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Resource-based view

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The major influence of the concept of the resource-based view started to take place in the 1980s (see Donohue, 2002: 37-41).

Barney (1991), Grant (1991), Penrose (1959), Peteraf (1993) and Wernerfelt (1984) are important contributors to this field.

The resource-based view derives from economic roots and has an explicit orientation to economics.

With regard to principal assumptions of the resource-based view, it can be stated that various axioms of rationality are utilized, generally acknowledging bounded rationality to a different extent.

It is further assumed in this theoretical perspective that firms maximize while available choices are known, but the selection of an appropriate choice is uncertain.

The objective of this theoretical approach is the efficient allocation of resources. The principal concern of the resource-based view is to provide an alternative synthesis to competitive strategy.

With this perspective the attention is shifted from the exercise of economic market power derived from barriers to competition as a source of advantage, to the factor market impediments to the resource flows due to specialized, unique and difficult to imitate resources as the ultimate source of advantage.

The starting point of research in this field is the analysis of firm differences due to different resource endowments and their utilization.

The resource-based view shows the central importance of assets, skills and capabilities using the term “resource” as well as the terms “capabilities” (e.g. Grant, 1995) and “core competencies” (e.g. Prahalad and Hamel, 1990: 82).

Different authors often use these terms differently, which leads to a certain degree of confusion and makes communication between scholars in the field difficult (Peteraf, 1993: 180).

Up to now no clear definition of “resources” has been developed in the literature. Resources are, for instance, described as “anything which could be thought of as a strength or weakness of a given firm” (Wernerfelt, 1984: 172), as “inputs into the production process” (Grant, 1991: 118), or as including “all assets, capabilities, organizational process, firm attributes, information, knowledge, etc. controlled by a firm that enable the firm to conceive of and implement strategies that improve its efficiency and effectiveness” (Barney, 1991: 101).

In this book Barney’s definition is taken as the working definition. However, no matter how resources are defined in the different approaches, all these approaches develop characteristics of resources that are valuable.

Further, they appreciate that the management of resources requires different treatment depending on their value, uniqueness and complexity.

Resource-based view approaches from this perspective also investigate the field of diversification by developing the concept of resource “relatedness” (e.g. Montgomery and Wernerfelt 1988; Wernerfelt, 1984).

The resource-based view is the most integrating approach so far developed in the strategy field and it has contributed substantially to advances in knowledge about the conditions for competitive advantage and the appropriate configuration which organizations should assume in different circumstances.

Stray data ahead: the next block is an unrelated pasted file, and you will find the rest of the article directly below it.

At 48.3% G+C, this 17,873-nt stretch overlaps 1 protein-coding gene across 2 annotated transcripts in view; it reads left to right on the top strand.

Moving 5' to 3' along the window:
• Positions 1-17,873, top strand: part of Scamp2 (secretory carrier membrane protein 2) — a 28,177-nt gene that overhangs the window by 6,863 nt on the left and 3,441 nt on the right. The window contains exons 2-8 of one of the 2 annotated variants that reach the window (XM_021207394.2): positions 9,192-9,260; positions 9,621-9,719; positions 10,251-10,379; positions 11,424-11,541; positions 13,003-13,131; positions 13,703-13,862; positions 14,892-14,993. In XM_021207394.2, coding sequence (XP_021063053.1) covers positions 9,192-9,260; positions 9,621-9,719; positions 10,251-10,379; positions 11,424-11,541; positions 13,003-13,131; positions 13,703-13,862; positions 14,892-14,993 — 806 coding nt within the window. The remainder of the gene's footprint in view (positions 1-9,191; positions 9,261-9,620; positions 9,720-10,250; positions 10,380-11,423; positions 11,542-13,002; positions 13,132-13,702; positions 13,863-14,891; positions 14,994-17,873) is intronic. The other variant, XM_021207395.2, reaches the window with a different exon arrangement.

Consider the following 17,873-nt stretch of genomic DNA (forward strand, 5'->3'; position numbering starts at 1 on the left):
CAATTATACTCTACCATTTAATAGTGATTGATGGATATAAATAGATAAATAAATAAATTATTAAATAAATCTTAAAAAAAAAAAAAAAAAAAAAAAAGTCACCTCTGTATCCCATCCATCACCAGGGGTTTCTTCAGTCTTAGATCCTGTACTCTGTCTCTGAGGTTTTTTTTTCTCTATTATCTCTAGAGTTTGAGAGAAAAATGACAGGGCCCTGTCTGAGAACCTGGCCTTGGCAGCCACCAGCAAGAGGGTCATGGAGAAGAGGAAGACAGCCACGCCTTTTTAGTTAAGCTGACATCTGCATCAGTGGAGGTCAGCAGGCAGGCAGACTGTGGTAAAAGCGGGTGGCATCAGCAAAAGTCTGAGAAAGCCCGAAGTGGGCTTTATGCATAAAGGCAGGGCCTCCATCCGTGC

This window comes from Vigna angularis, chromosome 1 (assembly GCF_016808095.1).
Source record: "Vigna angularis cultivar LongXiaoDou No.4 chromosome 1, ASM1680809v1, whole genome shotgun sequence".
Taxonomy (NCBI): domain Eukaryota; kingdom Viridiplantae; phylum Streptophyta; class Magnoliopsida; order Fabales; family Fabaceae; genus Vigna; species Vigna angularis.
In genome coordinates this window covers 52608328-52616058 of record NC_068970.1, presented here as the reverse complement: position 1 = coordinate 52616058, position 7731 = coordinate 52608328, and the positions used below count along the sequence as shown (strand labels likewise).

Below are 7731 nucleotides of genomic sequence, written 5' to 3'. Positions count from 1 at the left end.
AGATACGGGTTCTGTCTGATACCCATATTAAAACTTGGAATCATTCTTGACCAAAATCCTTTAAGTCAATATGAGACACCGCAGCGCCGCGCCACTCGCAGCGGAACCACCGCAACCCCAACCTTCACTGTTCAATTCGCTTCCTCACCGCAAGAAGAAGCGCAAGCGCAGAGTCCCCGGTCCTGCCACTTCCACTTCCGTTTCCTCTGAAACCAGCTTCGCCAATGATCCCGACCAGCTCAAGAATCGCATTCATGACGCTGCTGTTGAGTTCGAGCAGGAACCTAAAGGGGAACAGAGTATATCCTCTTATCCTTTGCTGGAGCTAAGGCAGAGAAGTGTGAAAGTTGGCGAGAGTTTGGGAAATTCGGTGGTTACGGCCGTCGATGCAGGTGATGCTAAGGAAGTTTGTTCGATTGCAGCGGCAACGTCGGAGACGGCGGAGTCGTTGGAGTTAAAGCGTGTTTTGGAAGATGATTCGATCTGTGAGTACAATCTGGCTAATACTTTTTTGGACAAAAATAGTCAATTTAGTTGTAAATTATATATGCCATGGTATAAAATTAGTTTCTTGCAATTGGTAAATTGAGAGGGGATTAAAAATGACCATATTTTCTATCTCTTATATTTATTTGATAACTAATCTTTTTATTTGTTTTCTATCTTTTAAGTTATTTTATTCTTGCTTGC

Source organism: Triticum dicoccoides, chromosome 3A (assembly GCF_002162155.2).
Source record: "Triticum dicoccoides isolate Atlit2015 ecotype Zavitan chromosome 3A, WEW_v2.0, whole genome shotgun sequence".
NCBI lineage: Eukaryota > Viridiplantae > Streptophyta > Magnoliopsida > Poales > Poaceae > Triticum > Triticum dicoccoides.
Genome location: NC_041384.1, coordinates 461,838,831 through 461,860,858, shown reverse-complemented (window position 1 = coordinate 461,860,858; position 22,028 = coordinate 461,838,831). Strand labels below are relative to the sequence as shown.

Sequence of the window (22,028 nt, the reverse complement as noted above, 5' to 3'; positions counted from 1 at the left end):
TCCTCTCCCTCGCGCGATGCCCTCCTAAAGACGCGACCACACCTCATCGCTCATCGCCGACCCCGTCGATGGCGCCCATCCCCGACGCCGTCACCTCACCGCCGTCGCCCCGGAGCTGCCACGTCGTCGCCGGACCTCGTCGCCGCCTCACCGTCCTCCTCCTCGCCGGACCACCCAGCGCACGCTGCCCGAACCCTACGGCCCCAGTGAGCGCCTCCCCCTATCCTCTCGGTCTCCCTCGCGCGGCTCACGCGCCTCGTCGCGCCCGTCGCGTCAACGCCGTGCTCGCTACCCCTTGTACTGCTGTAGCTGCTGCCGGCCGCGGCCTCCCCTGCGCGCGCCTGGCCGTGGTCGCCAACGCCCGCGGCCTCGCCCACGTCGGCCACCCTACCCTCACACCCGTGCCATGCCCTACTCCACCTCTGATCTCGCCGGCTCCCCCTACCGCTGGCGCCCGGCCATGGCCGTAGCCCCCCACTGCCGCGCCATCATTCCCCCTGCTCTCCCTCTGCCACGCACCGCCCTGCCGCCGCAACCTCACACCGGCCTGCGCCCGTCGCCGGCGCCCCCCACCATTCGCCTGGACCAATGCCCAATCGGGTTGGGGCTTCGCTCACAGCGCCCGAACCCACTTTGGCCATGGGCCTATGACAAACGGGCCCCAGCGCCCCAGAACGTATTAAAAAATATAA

This approach dominates the recent advances in the strategy development literature. Attention has shifted from how firms determine competitive advantage to what is required by firms to compete and sustain strategic advantage in the marketplace.

The concept focuses on rents in terms of above-normal rates of return that an owner of scarce firm-specific resources can gain instead of focusing on the economic profits that can be accrued from product market positioning (Teece et al., 1997: 513).

The theoretical approaches in this tradition still regard market power as an important explanation for sustaining superior performance, but they shift the focus of attention to what are considered to be the ultimate sources of competitive advantage.

From this perspective the reason for competitive advantages lies in the efficient utilization of tangible and especially intangible resources in the form of assets and skills.

The resource based view can be seen as complementary to industry organization research (Cockburn et al., 2000: 1127; Mahoney and Pandian, 1992: 371, 373; Spanos and Lioukas, 2001: 911).

The resource-based view is a comprehensive perspective that integrates findings from different fields of the strategy literature, including the insights from early strategy literature (e.g. Andrews, 1971) or different streams of organizational economics literature (e.g. Lieberman and Montgomery, 1988; Nelson and Winter, 1982; Schumpeter, 1934; Williamson, 1975).

In the resource-based view, strategy is seen as a process that integrates and aligns resources, businesses and organizational arrangements.

Competitive advantage is secured through capabilities, which link resources with businesses.

Configuration aligns resources with organization arrangements, while control is achieved and exercised through consideration of inter-relationships between businesses in their external environment and organizational arrangements.

The resource-based view has been able to find specifications for the necessary and sufficient conditions to secure and maintain competitive advantage (Peteraf, 1993).